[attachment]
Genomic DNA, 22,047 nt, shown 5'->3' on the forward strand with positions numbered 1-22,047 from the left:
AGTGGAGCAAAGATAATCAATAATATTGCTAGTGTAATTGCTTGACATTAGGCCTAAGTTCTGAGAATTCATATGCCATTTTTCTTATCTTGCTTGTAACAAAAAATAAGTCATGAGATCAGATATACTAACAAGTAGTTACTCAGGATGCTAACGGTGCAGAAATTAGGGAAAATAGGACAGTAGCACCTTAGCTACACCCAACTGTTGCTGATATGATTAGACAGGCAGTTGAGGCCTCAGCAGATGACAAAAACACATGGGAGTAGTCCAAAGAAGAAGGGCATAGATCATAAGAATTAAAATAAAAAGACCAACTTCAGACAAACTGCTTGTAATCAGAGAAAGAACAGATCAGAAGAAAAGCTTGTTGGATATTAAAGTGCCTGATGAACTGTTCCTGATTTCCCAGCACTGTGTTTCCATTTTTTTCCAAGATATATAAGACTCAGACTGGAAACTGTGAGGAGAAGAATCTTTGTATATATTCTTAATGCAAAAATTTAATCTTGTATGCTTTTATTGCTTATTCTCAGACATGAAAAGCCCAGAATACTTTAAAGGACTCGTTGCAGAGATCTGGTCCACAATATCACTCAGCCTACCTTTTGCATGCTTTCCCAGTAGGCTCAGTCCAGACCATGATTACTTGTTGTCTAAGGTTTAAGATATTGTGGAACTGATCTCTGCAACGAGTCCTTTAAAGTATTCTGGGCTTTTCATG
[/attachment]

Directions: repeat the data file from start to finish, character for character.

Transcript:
Genomic DNA, 22,047 nt, shown 5'->3' on the forward strand with positions numbered 1-22,047 from the left:
AGTGGAGCAAAGATAATCAATAATATTGCTAGTGTAATTGCTTGACATTAGGCCTAAGTTCTGAGAATTCATATGCCATTTTTCTTATCTTGCTTGTAACAAAAAATAAGTCATGAGATCAGATATACTAACAAGTAGTTACTCAGGATGCTAACGGTGCAGAAATTAGGGAAAATAGGACAGTAGCACCTTAGCTACACCCAACTGTTGCTGATATGATTAGACAGGCAGTTGAGGCCTCAGCAGATGACAAAAACACATGGGAGTAGTCCAAAGAAGAAGGGCATAGATCATAAGAATTAAAATAAAAAGACCAACTTCAGACAAACTGCTTGTAATCAGAGAAAGAACAGATCAGAAGAAAAGCTTGTTGGATATTAAAGTGCCTGATGAACTGTTCCTGATTTCCCAGCACTGTGTTTCCATTTTTTTCCAAGATATATAAGACTCAGACTGGAAACTGTGAGGAGAAGAATCTTTGTATATATTCTTAATGCAAAAATTTAATCTTGTATGCTTTTATTGCTTATTCTCAGACATGAAAAGCCCAGAATACTTTAAAGGACTCGTTGCAGAGATCTGGTCCACAATATCACTCAGCCTACCTTTTGCATGCTTTCCCAGTAGGCTCAGTCCAGACCATGATTACTTGTTGTCTAAGGTTTAAGATATTGTGGAACTGATCTCTGCAACGAGTCCTTTAAAGTATTCTGGGCTTTTCATG